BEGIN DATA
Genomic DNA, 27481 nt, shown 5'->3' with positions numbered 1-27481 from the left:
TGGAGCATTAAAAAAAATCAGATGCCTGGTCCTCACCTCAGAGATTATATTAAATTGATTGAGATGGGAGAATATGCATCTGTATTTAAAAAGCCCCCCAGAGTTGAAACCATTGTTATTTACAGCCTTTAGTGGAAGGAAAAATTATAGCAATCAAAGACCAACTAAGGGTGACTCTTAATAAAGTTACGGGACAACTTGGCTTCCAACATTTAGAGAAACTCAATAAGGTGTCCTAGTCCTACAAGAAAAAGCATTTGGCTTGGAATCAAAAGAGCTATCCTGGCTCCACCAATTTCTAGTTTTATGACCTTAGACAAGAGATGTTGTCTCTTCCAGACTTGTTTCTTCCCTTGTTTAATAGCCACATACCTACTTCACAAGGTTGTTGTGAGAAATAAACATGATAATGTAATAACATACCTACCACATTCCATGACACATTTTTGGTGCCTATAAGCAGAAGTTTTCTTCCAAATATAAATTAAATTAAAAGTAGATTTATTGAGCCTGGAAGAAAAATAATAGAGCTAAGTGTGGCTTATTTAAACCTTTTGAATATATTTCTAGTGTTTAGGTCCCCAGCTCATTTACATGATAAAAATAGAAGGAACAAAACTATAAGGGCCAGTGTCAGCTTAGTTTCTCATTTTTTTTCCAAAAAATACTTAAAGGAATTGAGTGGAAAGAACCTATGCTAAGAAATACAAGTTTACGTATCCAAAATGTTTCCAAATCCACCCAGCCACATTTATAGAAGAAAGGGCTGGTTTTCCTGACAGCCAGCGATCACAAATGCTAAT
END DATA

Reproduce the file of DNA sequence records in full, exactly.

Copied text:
Genomic DNA, 27481 nt, shown 5'->3' with positions numbered 1-27481 from the left:
TGGAGCATTAAAAAAAATCAGATGCCTGGTCCTCACCTCAGAGATTATATTAAATTGATTGAGATGGGAGAATATGCATCTGTATTTAAAAAGCCCCCCAGAGTTGAAACCATTGTTATTTACAGCCTTTAGTGGAAGGAAAAATTATAGCAATCAAAGACCAACTAAGGGTGACTCTTAATAAAGTTACGGGACAACTTGGCTTCCAACATTTAGAGAAACTCAATAAGGTGTCCTAGTCCTACAAGAAAAAGCATTTGGCTTGGAATCAAAAGAGCTATCCTGGCTCCACCAATTTCTAGTTTTATGACCTTAGACAAGAGATGTTGTCTCTTCCAGACTTGTTTCTTCCCTTGTTTAATAGCCACATACCTACTTCACAAGGTTGTTGTGAGAAATAAACATGATAATGTAATAACATACCTACCACATTCCATGACACATTTTTGGTGCCTATAAGCAGAAGTTTTCTTCCAAATATAAATTAAATTAAAAGTAGATTTATTGAGCCTGGAAGAAAAATAATAGAGCTAAGTGTGGCTTATTTAAACCTTTTGAATATATTTCTAGTGTTTAGGTCCCCAGCTCATTTACATGATAAAAATAGAAGGAACAAAACTATAAGGGCCAGTGTCAGCTTAGTTTCTCATTTTTTTTCCAAAAAATACTTAAAGGAATTGAGTGGAAAGAACCTATGCTAAGAAATACAAGTTTACGTATCCAAAATGTTTCCAAATCCACCCAGCCACATTTATAGAAGAAAGGGCTGGTTTTCCTGACAGCCAGCGATCACAAATGCTAAT